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Skin texture features for face recognition

Al-Qarni, Garsah Farhan (2013) Skin texture features for face recognition. Doctor of Philosophy (PhD) thesis, University of Kent. (doi:10.22024/UniKent/01.02.94168) (KAR id:94168)

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Face recognition has been deployed in a wide range of important applications including surveillance and forensic identification. However, it still seems to be a challenging problem as its performance severely degrades under illumination, pose and expression variations, as well as with occlusions, and aging. In this thesis, we have investigated the use of local facial skin data as a source of biometric information to improve human recognition. Skin texture features have been exploited in three major tasks, which include (i) improving the performance of conventional face recognition systems, (ii) building an adaptive skin-based face recognition system, and (iii) dealing with circumstances when a full view of the face may not be avai'lable. Additionally, a fully automated scheme is presented for localizing eyes and mouth and segmenting four facial regions: forehead, right cheek, left cheek and chin. These four regions are divided into nonoverlapping patches with equal size. A novel skin/non-skin classifier is proposed for detecting patches containing only skin texture and therefore detecting the pure-skin regions. Experiments using the XM2VTS database indicate that the forehead region has the most significant biometric information. The use of forehead texture features improves the rank-l identification of Eigenfaces system from 77.63% to 84.07%. The rank-l identification is equal 93.56% when this region is fused with Kernel Direct Discriminant Analysis algorithm.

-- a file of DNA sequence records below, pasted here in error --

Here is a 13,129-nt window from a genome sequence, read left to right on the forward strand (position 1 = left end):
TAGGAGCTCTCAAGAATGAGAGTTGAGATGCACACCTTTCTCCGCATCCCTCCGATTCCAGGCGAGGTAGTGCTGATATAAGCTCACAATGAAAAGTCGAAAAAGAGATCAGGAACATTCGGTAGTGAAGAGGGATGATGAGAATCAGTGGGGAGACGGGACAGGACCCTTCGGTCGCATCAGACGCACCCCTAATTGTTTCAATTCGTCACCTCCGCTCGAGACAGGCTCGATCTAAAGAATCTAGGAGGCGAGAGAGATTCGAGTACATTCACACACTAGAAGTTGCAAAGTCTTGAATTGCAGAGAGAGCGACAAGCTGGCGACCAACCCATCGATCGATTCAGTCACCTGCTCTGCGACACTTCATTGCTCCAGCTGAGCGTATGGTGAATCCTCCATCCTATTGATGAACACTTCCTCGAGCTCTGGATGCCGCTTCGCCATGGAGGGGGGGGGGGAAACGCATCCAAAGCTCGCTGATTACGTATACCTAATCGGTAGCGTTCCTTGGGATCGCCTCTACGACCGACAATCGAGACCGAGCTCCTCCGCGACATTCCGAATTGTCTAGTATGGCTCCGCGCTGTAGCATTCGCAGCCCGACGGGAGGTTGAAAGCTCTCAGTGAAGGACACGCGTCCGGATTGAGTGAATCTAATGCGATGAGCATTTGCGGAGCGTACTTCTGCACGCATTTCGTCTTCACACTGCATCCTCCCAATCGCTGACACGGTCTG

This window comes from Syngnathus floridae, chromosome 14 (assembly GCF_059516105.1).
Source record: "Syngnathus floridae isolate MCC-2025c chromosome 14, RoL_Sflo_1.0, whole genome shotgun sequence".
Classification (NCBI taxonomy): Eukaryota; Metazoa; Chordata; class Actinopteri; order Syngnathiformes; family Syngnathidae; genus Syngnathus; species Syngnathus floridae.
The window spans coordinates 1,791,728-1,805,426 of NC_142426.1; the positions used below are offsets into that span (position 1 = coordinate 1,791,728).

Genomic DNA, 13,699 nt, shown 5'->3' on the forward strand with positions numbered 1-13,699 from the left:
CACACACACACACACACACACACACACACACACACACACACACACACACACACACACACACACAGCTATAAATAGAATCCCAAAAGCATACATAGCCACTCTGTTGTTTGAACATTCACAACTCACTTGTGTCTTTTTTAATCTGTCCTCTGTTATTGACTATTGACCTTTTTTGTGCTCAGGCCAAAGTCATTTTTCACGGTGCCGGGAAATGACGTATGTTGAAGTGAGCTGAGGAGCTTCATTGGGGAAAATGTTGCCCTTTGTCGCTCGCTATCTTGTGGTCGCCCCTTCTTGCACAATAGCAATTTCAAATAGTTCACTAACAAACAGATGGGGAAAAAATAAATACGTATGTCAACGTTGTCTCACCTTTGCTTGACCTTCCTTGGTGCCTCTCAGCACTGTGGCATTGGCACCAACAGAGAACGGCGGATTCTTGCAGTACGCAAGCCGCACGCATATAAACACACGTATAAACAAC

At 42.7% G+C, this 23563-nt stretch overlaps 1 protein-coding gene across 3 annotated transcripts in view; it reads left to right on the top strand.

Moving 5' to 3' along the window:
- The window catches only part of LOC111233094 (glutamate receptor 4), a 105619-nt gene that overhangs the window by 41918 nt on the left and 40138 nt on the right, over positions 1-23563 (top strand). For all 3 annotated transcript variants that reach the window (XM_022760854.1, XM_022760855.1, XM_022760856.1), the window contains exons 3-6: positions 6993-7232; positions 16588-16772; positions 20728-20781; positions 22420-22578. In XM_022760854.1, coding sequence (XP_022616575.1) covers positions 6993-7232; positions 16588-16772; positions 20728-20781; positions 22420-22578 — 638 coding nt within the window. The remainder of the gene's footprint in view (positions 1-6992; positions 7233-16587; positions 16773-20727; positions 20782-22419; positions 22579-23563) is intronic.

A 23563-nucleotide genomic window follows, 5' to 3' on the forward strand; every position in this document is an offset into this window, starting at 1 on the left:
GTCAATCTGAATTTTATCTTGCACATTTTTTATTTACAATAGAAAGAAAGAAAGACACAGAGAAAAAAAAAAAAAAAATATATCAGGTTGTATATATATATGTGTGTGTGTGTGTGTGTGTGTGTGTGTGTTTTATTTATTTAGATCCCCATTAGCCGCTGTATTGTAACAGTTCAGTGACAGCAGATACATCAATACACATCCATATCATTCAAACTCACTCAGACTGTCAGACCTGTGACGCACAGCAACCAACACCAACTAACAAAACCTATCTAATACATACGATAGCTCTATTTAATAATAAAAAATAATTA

Item Type: Thesis (Doctor of Philosophy (PhD))
Thesis advisor: Deravi, Farzin
DOI/Identification number: 10.22024/UniKent/01.02.94168
Additional information: This thesis has been digitised by EThOS, the British Library digitisation service, for purposes of preservation and dissemination. It was uploaded to KAR on 25 April 2022 in order to hold its content and record within University of Kent systems. It is available Open Access using a Creative Commons Attribution, Non-commercial, No Derivatives ( licence so that the thesis and its author, can benefit from opportunities for increased readership and citation. This was done in line with University of Kent policies ( If you feel that your rights are compromised by open access to this thesis, or if you would like more information about its availability, please contact us at and we will seriously consider your claim under the terms of our Take-Down Policy (
Subjects: T Technology
Divisions: Divisions > Division of Computing, Engineering and Mathematical Sciences > School of Engineering and Digital Arts
SWORD Depositor: SWORD Copy
Depositing User: SWORD Copy
Date Deposited: 27 Sep 2022 14:43 UTC
Last Modified: 27 Sep 2022 14:43 UTC
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